Kim Potter Juror Says Deliberations Got Heated, Verdict Was 'Hardest Decision'

One of the jurors in the Kim Potter trial called the guilty verdict the "hardest decision" they've ever had to make but ultimately said they believed the jury "made the right decision."

The juror, who spoke to KARE 11 and whose identity was verified by one of the outlet's courtroom reporters, said that the 27 hours of deliberation became tense over the course of the four days, adding that there was a time "where just about every juror cried."

Last week, the jury handed down guilty verdicts for first-degree manslaughter and second-degree manslaughter in the death of Daunte Wright, the 20-year-old Black man who was fatally shot by Potter, a former Brooklyn Center police officer, last April.

Body camera footage showed Potter yelling "taser, taser, taser" before shooting Wright in the chest with a gun she alleged she mistook for her taser.

"We did an initial vote, then we did temperature checks throughout," the juror said. "Initially for both counts we were predominantly 'guilty.'"

"The day that we asked the judge what would happen if we can't reach a decision, we were evenly split on Manslaughter 1 at four guilty, four not guilty and four 'I have no idea,'" he added. "And at that point, we were just arguing semantics and kind of in circles."

The juror emphasized that the jury didn't base their decision on past crimes of other Minnesota police officers and said those suggestions "cheapens the verdict and the seriousness" of the trial.

"This was strictly about Daunte Wright, Kim Potter and the law," the juror said. "I think you couldn't have asked for a better group of jury members—the fact we didn't concern ourselves with those big picture things really speaks volumes to me and tells me we did a good job. I really think we made the right decision."

Kim Potter Juror Jury Daunte Wright Verdict
Former Brooklyn Center police officer Kim Potter was found guilty on two charges in the death of Daunte Wright last week. A person holds a sign as they demonstrate outside the Hennepin County Government Center on December 23, 2021 in Minneapolis, Minnesota. Stephen Maturen/Stringer

The juror said that while there had been accusations made about Wright being "not a good person," those claims didn't impact the jury or change his "opinion on the tragic loss of life that happened."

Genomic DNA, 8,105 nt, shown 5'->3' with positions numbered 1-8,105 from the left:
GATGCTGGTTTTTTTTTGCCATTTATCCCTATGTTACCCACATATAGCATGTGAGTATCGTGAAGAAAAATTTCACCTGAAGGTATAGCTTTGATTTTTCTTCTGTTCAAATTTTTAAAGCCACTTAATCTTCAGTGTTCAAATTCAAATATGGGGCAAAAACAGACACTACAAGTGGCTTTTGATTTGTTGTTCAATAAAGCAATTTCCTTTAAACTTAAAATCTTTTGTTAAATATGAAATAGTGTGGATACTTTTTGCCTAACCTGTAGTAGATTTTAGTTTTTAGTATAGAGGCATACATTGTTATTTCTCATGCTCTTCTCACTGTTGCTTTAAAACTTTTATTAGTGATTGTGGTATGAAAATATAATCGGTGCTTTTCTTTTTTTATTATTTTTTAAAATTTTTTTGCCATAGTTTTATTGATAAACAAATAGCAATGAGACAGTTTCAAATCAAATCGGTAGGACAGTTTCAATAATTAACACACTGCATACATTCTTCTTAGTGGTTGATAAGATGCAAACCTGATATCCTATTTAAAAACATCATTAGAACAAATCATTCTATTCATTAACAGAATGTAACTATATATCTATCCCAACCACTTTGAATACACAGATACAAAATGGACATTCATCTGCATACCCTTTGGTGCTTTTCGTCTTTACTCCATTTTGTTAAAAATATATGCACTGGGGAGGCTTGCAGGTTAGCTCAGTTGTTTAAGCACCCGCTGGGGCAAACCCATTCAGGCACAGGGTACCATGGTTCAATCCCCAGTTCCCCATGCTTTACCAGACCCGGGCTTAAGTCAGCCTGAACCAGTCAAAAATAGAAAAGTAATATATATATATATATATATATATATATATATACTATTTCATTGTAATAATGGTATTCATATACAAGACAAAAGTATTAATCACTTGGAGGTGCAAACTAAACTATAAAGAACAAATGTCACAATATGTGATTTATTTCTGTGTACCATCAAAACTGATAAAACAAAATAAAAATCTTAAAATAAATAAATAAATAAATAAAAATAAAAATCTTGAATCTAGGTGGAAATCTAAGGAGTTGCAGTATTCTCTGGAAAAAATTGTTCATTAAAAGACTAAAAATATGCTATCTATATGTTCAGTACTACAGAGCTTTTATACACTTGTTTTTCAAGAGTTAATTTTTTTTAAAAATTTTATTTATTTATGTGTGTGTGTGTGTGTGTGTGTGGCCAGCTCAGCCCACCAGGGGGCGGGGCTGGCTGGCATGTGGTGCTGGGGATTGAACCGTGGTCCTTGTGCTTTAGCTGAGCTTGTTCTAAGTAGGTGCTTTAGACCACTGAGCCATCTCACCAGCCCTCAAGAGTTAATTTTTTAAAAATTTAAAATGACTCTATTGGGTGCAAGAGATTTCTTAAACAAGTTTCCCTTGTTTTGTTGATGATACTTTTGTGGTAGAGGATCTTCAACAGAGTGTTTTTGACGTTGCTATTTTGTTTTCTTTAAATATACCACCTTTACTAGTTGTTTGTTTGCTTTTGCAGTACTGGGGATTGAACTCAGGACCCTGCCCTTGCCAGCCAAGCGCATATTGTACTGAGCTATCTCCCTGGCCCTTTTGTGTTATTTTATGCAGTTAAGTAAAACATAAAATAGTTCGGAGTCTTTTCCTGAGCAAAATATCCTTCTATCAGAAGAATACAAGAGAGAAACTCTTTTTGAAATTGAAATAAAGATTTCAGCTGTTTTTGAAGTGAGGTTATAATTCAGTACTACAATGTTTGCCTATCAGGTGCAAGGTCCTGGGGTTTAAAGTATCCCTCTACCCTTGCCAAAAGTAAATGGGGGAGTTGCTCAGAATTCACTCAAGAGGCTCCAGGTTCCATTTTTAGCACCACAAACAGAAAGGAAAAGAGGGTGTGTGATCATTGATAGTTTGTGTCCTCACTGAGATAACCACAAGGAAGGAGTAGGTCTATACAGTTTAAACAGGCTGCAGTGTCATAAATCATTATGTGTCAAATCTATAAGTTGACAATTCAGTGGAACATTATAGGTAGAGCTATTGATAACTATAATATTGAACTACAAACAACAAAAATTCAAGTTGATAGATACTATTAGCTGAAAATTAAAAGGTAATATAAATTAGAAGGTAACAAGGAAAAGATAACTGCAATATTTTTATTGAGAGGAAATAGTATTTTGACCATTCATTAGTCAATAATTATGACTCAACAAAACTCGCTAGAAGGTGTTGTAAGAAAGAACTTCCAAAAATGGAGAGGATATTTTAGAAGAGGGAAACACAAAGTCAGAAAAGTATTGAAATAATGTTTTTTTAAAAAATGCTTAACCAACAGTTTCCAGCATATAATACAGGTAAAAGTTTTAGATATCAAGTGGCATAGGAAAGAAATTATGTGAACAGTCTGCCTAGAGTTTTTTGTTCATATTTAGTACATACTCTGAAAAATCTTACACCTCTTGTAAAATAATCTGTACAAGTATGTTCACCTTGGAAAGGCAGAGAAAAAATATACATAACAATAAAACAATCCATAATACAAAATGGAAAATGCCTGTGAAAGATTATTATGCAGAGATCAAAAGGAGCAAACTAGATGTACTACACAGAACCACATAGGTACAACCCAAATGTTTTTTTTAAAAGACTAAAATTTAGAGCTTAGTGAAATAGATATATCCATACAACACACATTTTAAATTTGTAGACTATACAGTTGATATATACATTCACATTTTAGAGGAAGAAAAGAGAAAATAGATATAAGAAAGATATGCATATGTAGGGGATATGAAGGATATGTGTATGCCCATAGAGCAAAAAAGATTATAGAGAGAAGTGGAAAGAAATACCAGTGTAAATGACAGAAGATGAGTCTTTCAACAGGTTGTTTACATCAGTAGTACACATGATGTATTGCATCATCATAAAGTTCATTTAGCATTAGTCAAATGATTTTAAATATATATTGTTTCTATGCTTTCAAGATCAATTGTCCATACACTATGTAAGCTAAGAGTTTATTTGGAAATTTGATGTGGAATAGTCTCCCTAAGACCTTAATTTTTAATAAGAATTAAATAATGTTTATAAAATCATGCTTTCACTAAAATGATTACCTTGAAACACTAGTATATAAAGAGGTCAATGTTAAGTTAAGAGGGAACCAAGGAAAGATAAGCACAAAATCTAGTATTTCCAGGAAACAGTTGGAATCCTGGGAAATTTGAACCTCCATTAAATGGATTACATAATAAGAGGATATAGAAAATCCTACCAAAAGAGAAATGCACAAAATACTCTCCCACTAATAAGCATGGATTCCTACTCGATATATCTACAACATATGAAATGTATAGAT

"I feel really bad for Daunte's family," he said. "It was hard having them on the witness stand. You can tell Daunte meant a lot to them. And it's hard to think about Daunte's son. I think that's the hardest part for me."

But the juror also said he considered how Potter's family would take the verdict.

"That last hour and a half, I was finally allowing myself to think of the consequences of this tragedy," he said. "Obviously we had been thinking about what this meant for Daunte Wright's family, but now I started to think about what this meant for Kim Potter's family."

"I hope for a lighter sentence [for Potter]. But when you factor in the vehicle that got hit and also the injury Daunte's passenger sustained, I am of the belief that Kim Potter's responsible for that harm as well and that should play into her sentence," he added. "It just hurts for me to say that because I do think this was a mistake. I also think that does not absolve you from responsibility for your actions."

The juror said "the key turning point" in the trial was when the jurors were handed Potter's gun and taser to feel a difference in weight, with the gun being twice as heavy.

Another major factor in the jury's decision was Potter's 26-year history with the force.

"Because of her years of experience, we weren't really looking at this through a lens of what would a reasonable person do, but rather, what would a reasonable officer do," he said. "That was something some of us struggled with because we were thinking of ourselves in that situation, like, 'I could make that mistake.' And then it's like, 'Well, you're not a 26-year veteran.'"

Potter is expected to be sentenced in February. The more serious charge of first-degree manslaughter carries a maximum penalty of 15 years in prison.